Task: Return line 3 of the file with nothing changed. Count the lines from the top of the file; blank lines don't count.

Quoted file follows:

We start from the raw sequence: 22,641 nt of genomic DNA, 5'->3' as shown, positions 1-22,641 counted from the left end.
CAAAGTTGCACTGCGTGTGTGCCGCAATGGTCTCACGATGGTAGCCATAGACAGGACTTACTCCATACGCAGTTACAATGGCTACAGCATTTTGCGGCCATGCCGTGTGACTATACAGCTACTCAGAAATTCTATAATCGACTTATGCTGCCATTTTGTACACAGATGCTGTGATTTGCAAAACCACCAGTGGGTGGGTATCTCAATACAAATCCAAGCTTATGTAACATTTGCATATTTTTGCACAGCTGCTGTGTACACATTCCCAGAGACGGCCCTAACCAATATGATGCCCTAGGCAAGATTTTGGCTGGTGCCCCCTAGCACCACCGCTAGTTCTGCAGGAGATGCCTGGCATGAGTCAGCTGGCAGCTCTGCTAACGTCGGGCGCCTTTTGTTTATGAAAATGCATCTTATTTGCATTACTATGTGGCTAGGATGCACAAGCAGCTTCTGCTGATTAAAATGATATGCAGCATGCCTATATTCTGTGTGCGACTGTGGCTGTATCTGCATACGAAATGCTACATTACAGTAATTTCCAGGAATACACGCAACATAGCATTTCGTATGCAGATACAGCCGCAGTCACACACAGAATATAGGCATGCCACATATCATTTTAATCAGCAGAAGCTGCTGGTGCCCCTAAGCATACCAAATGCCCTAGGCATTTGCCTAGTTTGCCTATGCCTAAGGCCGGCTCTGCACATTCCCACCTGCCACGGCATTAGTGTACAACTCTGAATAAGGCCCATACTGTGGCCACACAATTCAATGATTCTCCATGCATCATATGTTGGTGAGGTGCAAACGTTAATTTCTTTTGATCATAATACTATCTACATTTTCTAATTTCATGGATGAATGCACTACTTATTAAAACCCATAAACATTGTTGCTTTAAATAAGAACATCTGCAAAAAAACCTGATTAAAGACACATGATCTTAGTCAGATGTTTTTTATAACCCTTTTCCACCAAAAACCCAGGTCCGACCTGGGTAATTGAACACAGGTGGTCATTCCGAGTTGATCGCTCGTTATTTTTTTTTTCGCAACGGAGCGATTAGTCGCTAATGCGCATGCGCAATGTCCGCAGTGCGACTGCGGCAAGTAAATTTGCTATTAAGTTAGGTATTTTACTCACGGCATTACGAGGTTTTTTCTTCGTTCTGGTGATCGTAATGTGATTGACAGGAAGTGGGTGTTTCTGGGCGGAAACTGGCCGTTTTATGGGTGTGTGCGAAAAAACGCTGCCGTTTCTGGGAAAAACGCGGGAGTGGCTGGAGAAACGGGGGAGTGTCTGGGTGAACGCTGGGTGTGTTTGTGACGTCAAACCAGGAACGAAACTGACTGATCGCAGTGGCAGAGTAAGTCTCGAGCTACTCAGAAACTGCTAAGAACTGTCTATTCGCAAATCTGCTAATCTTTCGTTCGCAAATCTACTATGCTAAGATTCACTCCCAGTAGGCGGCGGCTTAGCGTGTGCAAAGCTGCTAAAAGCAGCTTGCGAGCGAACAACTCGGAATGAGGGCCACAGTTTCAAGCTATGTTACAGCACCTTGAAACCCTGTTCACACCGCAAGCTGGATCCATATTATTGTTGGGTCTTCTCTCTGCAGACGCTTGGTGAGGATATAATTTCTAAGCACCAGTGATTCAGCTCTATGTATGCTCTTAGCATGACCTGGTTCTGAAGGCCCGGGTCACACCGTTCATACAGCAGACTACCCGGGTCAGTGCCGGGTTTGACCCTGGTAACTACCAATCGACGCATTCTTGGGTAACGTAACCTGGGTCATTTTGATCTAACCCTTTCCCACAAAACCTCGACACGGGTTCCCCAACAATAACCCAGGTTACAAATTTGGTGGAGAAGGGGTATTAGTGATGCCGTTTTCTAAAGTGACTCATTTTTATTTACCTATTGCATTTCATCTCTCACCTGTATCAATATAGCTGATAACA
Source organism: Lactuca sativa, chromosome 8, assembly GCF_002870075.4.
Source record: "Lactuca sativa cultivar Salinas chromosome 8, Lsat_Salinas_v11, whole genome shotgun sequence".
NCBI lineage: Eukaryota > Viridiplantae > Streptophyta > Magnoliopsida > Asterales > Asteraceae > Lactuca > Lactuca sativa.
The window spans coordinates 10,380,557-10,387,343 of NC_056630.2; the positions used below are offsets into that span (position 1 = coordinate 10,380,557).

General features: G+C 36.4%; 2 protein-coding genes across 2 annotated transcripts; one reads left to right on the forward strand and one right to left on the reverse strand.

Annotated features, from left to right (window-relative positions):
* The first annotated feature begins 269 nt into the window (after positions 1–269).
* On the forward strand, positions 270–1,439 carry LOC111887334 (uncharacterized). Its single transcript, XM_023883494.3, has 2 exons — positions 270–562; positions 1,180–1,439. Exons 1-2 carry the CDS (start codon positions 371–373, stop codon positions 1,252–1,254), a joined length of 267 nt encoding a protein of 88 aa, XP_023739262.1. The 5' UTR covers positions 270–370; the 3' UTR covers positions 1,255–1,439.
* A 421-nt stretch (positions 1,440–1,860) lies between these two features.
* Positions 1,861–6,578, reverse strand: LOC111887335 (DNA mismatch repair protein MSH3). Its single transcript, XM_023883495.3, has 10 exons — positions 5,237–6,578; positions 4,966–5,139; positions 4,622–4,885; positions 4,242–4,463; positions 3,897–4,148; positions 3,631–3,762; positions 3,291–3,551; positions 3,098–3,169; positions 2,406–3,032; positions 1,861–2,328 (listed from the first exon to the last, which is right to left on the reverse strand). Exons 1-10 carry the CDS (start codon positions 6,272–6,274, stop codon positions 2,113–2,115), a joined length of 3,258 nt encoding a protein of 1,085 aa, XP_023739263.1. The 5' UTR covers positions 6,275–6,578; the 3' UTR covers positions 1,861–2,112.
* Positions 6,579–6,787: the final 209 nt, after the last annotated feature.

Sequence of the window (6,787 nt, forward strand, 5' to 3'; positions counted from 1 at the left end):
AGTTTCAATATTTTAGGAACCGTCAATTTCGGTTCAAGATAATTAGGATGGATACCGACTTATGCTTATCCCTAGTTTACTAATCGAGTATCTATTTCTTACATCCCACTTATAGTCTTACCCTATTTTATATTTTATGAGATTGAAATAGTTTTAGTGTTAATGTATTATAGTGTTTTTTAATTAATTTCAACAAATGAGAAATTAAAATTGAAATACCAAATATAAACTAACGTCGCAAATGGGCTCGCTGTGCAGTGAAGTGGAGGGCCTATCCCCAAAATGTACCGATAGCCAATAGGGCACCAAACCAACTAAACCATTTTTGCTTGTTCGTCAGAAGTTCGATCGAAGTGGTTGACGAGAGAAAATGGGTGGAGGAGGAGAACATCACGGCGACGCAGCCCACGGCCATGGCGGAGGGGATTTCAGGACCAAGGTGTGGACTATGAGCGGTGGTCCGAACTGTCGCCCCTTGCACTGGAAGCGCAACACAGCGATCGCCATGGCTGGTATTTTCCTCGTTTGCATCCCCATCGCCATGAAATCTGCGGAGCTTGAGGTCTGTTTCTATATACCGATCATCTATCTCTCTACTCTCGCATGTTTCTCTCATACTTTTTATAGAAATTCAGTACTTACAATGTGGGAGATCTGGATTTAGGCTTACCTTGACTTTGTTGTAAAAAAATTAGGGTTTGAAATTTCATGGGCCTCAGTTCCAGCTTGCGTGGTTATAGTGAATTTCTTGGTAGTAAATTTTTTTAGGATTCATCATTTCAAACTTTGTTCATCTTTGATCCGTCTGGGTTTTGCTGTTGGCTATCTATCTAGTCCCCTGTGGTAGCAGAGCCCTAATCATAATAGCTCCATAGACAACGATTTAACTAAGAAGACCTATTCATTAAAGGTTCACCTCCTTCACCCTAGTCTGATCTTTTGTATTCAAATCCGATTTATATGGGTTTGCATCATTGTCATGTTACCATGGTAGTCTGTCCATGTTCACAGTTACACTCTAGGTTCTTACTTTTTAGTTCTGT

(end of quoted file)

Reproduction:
Source organism: Lactuca sativa, chromosome 8, assembly GCF_002870075.4.